Seems like an awful lot of effort to try and pretend gambling is somehow not gambling. As though there's some sort of "spirit of giving" thing going on. Exploiting compulsive behavior like it's fucking M&Ms or a crappy magazine at a grocery store.

    The only form of this I've ever been okay with was comic book store grab bags. You'd end up with some pretty interesting comics that had a tangible value and if you wanted a specific comic there was an entire store to browse.

    They did a surprisingly good job convincing people lootboxes aren't gambling, up to and including getting targets of their predatory practice to defend the practice as not gambling.

    Honestly, I think we as a society have normalised lootboxes as not gambling before videogames were a thing.
    Every carnival game, skill tester, collectible card pack, collectible possibly shiny plastic thing from Moose, etc, has just made cheap gambling seem like harmless fun.

    I mean.. most people in the US think gambling is cheap harmless fun because for most people it is. We should protect those with mental health issues that cause themselves (and those dependent on them!) devastating harm by gambling compulsively, but it's not an inherently harmful act.

    The problem is the persistent and unrelenting attempts by gambling companies to defraud people by trying to convince them they're playing a game instead of gambling. Case in point, even something as "harmless" as claw games filled with stuffed animals are nothing but gambling games designed to trick kids out of money. It's not a lot of money, sure, but the average kid just isn't going to know that those games have random chance built into them (how could they, since the chance element is expressly hidden?).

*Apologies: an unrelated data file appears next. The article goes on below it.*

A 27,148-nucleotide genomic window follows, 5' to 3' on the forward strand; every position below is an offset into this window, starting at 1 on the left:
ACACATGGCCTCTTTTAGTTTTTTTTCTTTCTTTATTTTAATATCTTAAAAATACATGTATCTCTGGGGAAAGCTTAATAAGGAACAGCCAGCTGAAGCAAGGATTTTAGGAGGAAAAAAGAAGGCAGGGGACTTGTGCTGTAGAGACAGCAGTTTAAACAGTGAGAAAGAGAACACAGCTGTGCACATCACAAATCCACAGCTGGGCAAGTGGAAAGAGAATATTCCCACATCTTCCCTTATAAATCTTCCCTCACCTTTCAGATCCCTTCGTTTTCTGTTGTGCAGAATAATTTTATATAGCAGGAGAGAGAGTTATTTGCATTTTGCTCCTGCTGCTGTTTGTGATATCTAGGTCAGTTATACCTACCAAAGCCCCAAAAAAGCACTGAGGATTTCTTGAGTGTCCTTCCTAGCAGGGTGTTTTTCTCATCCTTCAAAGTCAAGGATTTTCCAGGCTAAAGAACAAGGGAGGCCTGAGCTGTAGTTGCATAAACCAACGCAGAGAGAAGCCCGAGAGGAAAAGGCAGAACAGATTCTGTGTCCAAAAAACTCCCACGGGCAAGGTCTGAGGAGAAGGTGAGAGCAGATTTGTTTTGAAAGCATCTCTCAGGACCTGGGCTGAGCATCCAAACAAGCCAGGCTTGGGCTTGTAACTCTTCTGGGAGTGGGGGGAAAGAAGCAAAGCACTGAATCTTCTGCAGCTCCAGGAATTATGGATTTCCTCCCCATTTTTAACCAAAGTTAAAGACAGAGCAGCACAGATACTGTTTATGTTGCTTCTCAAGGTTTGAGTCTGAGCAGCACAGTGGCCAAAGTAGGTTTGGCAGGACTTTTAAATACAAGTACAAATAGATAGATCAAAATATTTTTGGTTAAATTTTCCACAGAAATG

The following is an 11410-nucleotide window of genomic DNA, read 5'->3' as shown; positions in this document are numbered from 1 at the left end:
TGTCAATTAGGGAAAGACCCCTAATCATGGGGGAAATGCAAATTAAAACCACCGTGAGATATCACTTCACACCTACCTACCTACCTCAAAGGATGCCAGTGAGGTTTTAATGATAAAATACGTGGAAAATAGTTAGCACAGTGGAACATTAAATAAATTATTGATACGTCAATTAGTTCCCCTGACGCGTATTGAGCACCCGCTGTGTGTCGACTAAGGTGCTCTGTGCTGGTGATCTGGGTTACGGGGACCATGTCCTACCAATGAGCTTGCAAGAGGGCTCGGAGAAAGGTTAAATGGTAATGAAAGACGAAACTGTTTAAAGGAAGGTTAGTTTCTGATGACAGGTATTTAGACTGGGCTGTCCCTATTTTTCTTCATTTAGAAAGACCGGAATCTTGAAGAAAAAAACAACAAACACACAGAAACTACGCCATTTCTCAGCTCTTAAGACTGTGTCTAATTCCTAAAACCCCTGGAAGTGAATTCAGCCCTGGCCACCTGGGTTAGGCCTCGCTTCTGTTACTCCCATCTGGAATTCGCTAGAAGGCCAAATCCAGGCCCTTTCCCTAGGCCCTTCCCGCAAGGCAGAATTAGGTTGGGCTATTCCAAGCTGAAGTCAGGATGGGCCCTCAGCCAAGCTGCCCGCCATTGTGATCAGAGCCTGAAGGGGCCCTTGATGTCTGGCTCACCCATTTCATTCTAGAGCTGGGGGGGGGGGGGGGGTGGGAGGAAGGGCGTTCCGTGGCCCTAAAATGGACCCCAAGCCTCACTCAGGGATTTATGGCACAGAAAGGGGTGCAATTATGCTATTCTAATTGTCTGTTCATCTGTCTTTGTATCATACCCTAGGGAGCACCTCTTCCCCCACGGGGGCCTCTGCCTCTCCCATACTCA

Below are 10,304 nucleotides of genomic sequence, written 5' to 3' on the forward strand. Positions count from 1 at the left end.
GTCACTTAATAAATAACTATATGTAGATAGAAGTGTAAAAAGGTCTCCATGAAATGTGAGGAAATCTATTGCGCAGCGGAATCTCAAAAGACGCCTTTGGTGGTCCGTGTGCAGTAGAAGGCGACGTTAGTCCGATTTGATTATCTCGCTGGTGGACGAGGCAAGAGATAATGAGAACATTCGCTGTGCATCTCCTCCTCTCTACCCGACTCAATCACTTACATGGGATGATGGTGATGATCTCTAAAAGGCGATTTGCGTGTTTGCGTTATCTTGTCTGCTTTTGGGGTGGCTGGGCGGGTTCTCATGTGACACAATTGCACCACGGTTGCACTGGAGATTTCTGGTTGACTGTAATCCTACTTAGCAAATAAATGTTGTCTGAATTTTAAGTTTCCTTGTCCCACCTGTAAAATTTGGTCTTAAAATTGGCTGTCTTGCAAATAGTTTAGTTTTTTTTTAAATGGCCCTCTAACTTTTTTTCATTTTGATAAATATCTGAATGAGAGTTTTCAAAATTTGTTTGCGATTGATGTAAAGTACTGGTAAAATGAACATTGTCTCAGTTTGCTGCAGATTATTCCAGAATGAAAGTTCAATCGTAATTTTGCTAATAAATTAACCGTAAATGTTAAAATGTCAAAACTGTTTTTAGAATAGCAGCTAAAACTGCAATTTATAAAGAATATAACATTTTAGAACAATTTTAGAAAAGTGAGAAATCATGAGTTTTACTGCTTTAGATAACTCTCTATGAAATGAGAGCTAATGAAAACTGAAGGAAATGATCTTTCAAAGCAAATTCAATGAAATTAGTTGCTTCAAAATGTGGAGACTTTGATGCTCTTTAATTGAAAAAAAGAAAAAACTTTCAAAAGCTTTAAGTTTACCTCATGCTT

I've got zero issue with completely shutting down stuff like that. Gambling itself is no big deal, but gambling companies are ugly, nasty, sleazy pieces of work, and I wouldn't cry tears to see them put out of work in any venue except where they HAVE to explicitly show you're operating a gambling machine and it tells you the odds right there.

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  • HefflingHeffling No Pic EverRegistered User regular
    spool32 wrote: »
    So, interesting note: there were RL lootboxes being sold by a vendor at PAX this year. They were themed for various games and properties (Star Wars, Marvel, Mass Effect, Minecraft, etc) and you got stuff inside valued somewhere from $10 - $100, supposedly. Jerry, in response to a question during Make-A-Strip, said that this was the first year they'd allowed it and asked the crowd whether they thought it was worth the money.

    Universal boos and cries of "hell no" from the audience. Jerry's response: "hmm. Noted..."

    so idk if we'll see them again.

    I'm curious, but what do folks think of Pinny Arcade? They use both the collectability desire and have gambling in the form of blind boxes.

    I personally feel that PA has created a market here that targets specific psychological aspects of their target audience to sell them effectively a nonsense product. It's like Magic, except that there's no game supporting the product.

    If a movement doesn't have someone that can sit down opposite those in a position of power and strike a deal, how can that movement achieve success?
    mcdermott